We expected the rematch of Seattle Reign FC hosting FC Kansas City to be another tactical battle between two quality sides, but a red card to Lauren Barnes in only the 4th minute surprised everyone. Seattle played a woman down for essentially the entire match, but some smart tactical shifts and Kansas City’s lack of interest in pressing the game rewarded the home side with a hard-fought 1-1 draw.
Seattle adjusted to the ejection in several ways. First and foremost, Jess Fishlock moved to center back. Seattle’s outside backs also squeezed in more, helping to clog the area in front of goal and deny Kansas City opportunities within the box. While Kansas City took nearly two dozen shots, half of them were from outside the box, and only a quarter were on target.
To compensate for the wide defenders shifting in, the outside forwards moved into more of a two-way wingback role, and often interchanged with the remaining midfielders and forward to cover gaps. Seattle essentially defended in a 5-3-1, with the extra defender dropping back to help defend on whichever side Kansas City was attacking through (more often right than left).
Seattle also sacrificed their possession game, instead pushing the ball forward directly whenever possible, often through long punts from Haley Kopmeyer. The team ended with a season-low 325 passes attempted and 40% possession, but they made the most of their chances and had only two fewer shots on goal than Kansas City and far fewer off-target chances.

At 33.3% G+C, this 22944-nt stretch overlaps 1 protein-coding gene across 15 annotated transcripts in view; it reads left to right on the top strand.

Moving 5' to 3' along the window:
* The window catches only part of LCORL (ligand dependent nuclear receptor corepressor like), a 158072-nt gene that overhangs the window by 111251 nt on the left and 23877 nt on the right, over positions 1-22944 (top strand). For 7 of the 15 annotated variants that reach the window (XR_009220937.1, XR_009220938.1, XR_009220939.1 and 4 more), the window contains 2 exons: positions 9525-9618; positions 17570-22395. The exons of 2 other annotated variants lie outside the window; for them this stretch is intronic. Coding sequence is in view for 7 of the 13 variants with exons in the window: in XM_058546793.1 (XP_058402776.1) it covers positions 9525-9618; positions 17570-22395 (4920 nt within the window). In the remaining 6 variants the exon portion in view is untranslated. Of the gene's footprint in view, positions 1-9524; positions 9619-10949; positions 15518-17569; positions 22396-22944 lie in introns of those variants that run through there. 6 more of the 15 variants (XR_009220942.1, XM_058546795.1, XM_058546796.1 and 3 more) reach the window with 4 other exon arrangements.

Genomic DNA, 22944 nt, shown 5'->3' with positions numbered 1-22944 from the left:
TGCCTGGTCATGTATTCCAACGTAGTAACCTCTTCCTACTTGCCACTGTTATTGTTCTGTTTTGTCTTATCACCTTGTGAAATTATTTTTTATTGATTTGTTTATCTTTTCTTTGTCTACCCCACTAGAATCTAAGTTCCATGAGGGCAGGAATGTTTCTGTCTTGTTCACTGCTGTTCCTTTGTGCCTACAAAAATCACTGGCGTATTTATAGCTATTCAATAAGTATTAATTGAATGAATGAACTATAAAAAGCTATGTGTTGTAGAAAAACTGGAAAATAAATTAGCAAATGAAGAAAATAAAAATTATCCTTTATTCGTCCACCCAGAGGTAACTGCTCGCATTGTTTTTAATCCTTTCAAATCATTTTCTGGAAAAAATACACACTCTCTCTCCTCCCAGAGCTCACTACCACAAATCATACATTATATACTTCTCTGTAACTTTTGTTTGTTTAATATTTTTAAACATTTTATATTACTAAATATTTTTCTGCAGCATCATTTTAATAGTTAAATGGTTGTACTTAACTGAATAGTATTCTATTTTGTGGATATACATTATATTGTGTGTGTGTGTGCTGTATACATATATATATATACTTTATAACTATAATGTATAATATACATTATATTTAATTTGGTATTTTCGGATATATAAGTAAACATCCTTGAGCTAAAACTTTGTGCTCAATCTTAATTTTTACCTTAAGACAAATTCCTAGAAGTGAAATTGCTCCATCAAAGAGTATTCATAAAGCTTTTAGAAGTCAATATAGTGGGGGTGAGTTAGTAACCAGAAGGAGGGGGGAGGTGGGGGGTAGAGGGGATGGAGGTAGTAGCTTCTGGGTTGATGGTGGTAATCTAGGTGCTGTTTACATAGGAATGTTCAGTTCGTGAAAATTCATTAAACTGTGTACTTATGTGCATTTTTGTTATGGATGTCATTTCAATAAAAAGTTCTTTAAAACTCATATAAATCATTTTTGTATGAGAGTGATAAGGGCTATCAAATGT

Haley Kopmeyer (7) – Kopmeyer showed her maturity in this game, adjusting on the fly after the red card and helping to dictate pace in the back. She was careful to slow the game down whenever possible, taking her time to set up goal kicks and holding the ball as long as possible before frequently dropping it at her feet to kick long whenever KC opted not to pressure her. She also sent the team up field for punts far more often to avoid getting trapped in the back, and did much better with her accuracy on long balls than in past games.
She also had three great saves on challenging shots, and after her defense broke down on the KC goal she did everything right to charge out and cut down the angle, but Brittany Ratcliffe’s shot was inch perfect and pinged in off the far post.
Carson Pickett (7) – After the red card, Pickett spent a lot more time in the middle of the field instead of wide, helping to pack the Reign box and deny Kansas City opportunities within the 18. This meant Blues players often outflanked her and were able to push in crosses unless Megan Rapinoe tracked back to defend. However, with so many Reign defenders in the box, very few crosses resulted in any real danger. Pickett also stepped up her 1-on-1 defending this match whenever Kansas City attackers tried taking her on, with four quality tackles and no fouls conceded on the night.